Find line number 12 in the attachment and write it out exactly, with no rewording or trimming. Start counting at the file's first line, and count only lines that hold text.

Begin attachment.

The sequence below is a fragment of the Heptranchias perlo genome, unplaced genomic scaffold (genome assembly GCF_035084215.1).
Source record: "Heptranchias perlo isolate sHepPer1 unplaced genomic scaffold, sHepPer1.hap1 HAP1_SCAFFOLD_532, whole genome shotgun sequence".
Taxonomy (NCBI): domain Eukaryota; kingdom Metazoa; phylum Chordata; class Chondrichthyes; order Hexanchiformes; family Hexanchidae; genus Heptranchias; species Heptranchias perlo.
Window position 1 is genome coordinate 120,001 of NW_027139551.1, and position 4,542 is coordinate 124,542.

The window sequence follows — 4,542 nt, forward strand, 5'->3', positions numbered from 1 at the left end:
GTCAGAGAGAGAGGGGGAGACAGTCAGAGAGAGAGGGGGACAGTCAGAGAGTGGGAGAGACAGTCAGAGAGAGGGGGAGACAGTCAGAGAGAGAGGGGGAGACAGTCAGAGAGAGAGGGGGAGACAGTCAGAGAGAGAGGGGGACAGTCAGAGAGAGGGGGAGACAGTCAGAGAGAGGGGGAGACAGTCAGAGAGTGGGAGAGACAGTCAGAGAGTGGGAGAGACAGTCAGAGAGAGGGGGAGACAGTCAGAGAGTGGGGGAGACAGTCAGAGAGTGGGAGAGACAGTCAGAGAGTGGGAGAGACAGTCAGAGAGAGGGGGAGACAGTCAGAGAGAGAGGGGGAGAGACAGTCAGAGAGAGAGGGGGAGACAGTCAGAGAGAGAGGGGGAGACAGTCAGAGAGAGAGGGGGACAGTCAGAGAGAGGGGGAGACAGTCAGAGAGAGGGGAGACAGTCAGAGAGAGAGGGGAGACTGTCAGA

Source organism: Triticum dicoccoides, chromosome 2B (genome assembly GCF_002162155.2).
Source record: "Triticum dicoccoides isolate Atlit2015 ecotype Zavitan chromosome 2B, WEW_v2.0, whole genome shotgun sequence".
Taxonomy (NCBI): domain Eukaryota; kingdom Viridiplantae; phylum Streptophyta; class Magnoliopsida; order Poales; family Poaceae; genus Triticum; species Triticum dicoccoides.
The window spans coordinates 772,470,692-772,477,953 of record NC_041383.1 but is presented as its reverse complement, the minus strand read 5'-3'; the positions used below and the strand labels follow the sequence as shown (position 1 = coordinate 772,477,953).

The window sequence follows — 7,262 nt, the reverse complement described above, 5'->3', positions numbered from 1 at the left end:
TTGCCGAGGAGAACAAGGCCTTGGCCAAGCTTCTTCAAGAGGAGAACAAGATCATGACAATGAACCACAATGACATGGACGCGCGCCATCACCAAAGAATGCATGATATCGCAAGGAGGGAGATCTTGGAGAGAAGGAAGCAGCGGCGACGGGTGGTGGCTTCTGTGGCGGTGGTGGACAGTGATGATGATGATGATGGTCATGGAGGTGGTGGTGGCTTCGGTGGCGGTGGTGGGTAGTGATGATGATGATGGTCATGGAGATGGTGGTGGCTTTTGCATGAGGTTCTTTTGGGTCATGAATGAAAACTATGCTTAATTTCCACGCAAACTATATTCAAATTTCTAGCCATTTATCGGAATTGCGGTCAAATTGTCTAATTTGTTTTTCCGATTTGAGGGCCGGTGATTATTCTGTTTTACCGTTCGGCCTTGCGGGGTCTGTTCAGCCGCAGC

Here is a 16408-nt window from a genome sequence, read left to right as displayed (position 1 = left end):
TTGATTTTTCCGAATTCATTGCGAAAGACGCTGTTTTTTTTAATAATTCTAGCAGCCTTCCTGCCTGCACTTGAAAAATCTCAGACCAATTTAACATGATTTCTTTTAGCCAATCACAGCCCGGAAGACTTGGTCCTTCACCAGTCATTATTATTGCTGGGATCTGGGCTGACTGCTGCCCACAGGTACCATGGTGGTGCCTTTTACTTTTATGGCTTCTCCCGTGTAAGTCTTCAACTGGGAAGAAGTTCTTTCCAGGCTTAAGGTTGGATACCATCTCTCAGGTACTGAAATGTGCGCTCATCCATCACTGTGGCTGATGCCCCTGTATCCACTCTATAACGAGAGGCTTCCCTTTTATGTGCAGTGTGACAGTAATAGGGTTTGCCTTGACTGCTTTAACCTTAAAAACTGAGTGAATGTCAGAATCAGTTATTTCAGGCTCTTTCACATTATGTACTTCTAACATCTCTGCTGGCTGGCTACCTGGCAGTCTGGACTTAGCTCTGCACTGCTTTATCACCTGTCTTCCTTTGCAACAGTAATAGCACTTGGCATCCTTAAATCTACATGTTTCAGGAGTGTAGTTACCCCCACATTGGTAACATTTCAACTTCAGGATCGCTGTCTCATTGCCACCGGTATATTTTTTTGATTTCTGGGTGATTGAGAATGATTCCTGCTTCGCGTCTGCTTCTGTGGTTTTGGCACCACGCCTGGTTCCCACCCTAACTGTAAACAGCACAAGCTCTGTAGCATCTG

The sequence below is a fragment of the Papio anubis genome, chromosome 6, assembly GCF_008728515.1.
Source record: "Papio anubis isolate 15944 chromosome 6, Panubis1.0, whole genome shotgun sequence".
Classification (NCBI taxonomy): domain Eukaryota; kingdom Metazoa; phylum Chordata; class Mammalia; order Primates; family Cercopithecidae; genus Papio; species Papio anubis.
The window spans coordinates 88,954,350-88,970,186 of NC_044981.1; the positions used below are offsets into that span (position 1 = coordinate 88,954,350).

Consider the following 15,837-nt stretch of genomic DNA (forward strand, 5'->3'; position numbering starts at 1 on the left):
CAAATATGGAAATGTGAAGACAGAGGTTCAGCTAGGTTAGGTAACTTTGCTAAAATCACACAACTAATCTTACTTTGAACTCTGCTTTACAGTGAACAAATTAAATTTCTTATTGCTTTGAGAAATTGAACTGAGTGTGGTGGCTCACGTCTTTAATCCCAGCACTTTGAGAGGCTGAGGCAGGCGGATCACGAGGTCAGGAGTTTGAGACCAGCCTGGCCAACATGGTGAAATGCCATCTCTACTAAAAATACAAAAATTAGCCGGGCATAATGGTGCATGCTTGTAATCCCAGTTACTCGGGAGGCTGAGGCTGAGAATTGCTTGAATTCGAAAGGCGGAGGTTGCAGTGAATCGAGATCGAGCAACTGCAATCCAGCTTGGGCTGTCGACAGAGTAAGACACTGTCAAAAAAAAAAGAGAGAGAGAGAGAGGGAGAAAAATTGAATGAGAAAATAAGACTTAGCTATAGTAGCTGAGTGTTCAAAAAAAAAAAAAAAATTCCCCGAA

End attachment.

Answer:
TTGCCGAGGAGAACAAGGCCTTGGCCAAGCTTCTTCAAGAGGAGAACAAGATCATGACAATGAACCACAATGACATGGACGCGCGCCATCACCAAAGAATGCATGATATCGCAAGGAGGGAGATCTTGGAGAGAAGGAAGCAGCGGCGACGGGTGGTGGCTTCTGTGGCGGTGGTGGACAGTGATGATGATGATGATGGTCATGGAGGTGGTGGTGGCTTCGGTGGCGGTGGTGGGTAGTGATGATGATGATGGTCATGGAGATGGTGGTGGCTTTTGCATGAGGTTCTTTTGGGTCATGAATGAAAACTATGCTTAATTTCCACGCAAACTATATTCAAATTTCTAGCCATTTATCGGAATTGCGGTCAAATTGTCTAATTTGTTTTTCCGATTTGAGGGCCGGTGATTATTCTGTTTTACCGTTCGGCCTTGCGGGGTCTGTTCAGCCGCAGC